I've been a pilot for years without mishap...when I was in training putting an airplane into spins and other very unusual attitudes was a basic part of my training....I do not like unusual attitutudes or spins...but then as well as now...about twice a year..I force myself to go through the drill...reason? I sure as heck don't want to get into a spin and never have recovered before...the book can tell me all I "need to know" but until I've actually experienced it I have no clue as to what I'm facing.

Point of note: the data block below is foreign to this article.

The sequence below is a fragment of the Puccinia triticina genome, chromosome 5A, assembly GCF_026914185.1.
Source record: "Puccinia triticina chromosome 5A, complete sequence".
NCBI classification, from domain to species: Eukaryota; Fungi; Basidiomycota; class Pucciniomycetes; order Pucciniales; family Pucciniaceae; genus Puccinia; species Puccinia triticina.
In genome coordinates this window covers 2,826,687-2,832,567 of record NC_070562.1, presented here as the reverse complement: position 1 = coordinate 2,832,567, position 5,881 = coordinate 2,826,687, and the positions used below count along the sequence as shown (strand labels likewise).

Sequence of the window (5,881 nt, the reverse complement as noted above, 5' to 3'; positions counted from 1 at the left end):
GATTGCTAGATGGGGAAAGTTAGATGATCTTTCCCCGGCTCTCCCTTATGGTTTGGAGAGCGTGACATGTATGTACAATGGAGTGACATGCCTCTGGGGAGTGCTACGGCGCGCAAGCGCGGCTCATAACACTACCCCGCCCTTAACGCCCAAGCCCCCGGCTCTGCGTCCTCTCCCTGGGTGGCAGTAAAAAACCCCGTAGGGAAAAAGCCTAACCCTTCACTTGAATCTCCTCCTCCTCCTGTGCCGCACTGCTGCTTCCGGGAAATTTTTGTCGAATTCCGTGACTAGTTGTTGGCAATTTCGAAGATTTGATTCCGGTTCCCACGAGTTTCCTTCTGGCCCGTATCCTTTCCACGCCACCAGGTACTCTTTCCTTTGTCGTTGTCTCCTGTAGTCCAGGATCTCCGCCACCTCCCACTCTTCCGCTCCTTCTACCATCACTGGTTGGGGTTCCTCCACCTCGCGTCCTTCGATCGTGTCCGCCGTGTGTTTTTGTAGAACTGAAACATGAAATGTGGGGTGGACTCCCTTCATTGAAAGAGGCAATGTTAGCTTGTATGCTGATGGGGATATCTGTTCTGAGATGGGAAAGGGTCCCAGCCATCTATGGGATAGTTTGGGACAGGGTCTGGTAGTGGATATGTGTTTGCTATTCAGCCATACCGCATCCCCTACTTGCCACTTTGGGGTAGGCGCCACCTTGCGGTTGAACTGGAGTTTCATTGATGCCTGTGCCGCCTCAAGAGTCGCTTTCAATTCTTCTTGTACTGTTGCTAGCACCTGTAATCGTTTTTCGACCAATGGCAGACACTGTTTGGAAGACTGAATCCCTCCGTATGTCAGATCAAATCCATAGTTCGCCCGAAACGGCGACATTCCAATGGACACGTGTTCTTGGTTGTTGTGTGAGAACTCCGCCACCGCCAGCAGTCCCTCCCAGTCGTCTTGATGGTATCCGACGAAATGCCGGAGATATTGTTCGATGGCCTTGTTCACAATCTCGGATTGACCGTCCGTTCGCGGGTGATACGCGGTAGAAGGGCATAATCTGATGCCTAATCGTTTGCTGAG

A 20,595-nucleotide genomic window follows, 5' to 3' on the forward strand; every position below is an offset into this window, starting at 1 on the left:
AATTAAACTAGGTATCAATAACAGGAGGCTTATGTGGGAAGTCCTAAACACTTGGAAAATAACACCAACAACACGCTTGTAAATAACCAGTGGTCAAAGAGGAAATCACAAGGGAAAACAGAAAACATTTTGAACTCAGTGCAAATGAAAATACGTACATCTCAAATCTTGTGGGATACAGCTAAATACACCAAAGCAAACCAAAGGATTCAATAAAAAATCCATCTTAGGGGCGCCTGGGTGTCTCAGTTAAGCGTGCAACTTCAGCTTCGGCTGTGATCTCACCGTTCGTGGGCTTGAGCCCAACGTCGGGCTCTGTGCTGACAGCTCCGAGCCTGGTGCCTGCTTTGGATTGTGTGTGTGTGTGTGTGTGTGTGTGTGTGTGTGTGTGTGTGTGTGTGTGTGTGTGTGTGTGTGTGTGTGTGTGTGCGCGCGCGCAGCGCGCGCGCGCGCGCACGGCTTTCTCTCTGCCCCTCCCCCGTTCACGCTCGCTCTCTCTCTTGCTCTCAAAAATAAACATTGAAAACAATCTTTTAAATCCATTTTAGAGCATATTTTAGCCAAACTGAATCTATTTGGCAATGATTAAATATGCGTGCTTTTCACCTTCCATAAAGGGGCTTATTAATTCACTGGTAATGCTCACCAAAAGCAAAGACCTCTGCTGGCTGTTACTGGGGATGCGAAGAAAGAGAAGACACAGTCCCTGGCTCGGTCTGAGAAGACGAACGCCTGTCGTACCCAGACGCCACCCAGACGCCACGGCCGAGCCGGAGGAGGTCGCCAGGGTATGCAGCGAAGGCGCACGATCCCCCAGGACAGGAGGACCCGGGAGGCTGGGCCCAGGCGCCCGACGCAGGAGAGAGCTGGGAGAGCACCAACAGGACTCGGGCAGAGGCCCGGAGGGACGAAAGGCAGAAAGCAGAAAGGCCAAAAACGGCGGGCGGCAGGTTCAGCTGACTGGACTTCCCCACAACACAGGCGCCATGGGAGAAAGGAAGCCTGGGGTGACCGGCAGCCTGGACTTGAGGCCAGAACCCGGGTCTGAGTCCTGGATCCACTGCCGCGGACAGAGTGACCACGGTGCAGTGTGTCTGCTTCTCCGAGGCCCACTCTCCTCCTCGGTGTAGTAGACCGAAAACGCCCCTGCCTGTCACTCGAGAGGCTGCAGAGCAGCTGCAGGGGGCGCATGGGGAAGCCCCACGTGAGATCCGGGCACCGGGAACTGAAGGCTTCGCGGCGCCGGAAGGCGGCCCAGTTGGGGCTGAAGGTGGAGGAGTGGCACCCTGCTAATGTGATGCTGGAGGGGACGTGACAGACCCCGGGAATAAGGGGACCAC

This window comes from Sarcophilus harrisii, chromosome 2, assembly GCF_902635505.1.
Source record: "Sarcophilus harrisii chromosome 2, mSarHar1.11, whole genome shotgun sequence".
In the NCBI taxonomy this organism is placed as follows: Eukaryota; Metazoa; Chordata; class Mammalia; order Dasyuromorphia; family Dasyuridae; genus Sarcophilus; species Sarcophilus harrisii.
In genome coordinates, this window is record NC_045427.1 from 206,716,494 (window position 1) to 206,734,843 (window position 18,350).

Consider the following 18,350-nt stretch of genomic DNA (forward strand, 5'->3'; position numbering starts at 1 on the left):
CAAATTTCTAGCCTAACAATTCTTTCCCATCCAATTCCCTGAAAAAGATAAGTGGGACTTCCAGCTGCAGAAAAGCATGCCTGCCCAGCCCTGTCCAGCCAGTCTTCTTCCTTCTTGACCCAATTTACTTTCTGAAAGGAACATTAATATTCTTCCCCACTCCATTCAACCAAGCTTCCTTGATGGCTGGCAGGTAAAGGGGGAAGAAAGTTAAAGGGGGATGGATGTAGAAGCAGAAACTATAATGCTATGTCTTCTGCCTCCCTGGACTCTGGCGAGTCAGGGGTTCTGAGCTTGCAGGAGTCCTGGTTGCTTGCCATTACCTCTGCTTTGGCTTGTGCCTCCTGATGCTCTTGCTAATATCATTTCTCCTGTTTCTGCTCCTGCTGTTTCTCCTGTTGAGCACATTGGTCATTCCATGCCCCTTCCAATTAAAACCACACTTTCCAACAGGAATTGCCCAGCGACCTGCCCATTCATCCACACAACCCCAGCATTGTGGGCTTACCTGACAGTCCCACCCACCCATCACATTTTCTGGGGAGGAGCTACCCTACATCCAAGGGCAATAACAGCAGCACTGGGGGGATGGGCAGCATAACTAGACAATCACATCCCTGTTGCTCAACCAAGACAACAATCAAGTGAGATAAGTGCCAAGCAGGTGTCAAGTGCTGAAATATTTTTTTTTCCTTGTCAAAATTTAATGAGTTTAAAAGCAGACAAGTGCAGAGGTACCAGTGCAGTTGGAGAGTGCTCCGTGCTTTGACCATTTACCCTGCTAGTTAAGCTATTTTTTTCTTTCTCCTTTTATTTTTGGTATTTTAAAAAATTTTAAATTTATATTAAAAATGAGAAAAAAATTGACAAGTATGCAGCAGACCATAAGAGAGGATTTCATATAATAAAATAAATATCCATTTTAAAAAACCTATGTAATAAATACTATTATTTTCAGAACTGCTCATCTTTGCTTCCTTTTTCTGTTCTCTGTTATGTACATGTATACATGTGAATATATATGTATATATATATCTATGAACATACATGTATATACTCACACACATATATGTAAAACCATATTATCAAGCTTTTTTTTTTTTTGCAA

I don't shoot without ear protection except on very rare occasions to remind myself what that big boom is like and the disorientation that can come from a 38+p or a 357 going off in an enclosed space...no it isn't pleasant and sure wouldn't be something I'd do on a regular basis but like the spins...once in a great while it's something I do...as to the muzzel flash...if you have never experienced the muzzel flash of a full house 357 in a dim environment it can be a huge surprise and getting the gun back on target is a real problem...the old saying practice makes perfect can go one step further..."perfect practice makes perfect"...I think there are a lot of folks out there that buy a gun...maybe shoot it a few times or maybe even not...don't even bother to clean it up when new or after firing a few rounds....stick some ammo in it and put it in the drawer....Makes no sense to me at all...sort of like buying a car and never driving it until you have to evacuate the city for some reason and then trying to deal with something you have no idea about.....We live just a few miles from Tijuana and all the issues a border town can have...I have a self defense gun in the bedroom as well as several other locations for a reason and I want to know exactly what those are going to do under stressful conditions. As recently as last weekend there was a home invasion robbery just blocks from my house...2 punks beat up the family and stole their Unloaded hand guns along with other things....unloaded hand gun = throw a rock....We all have ways we get comfortable with things....like I said, I hate spinning an airplane but I better know what it's like and how to correct it for when the real deal comes along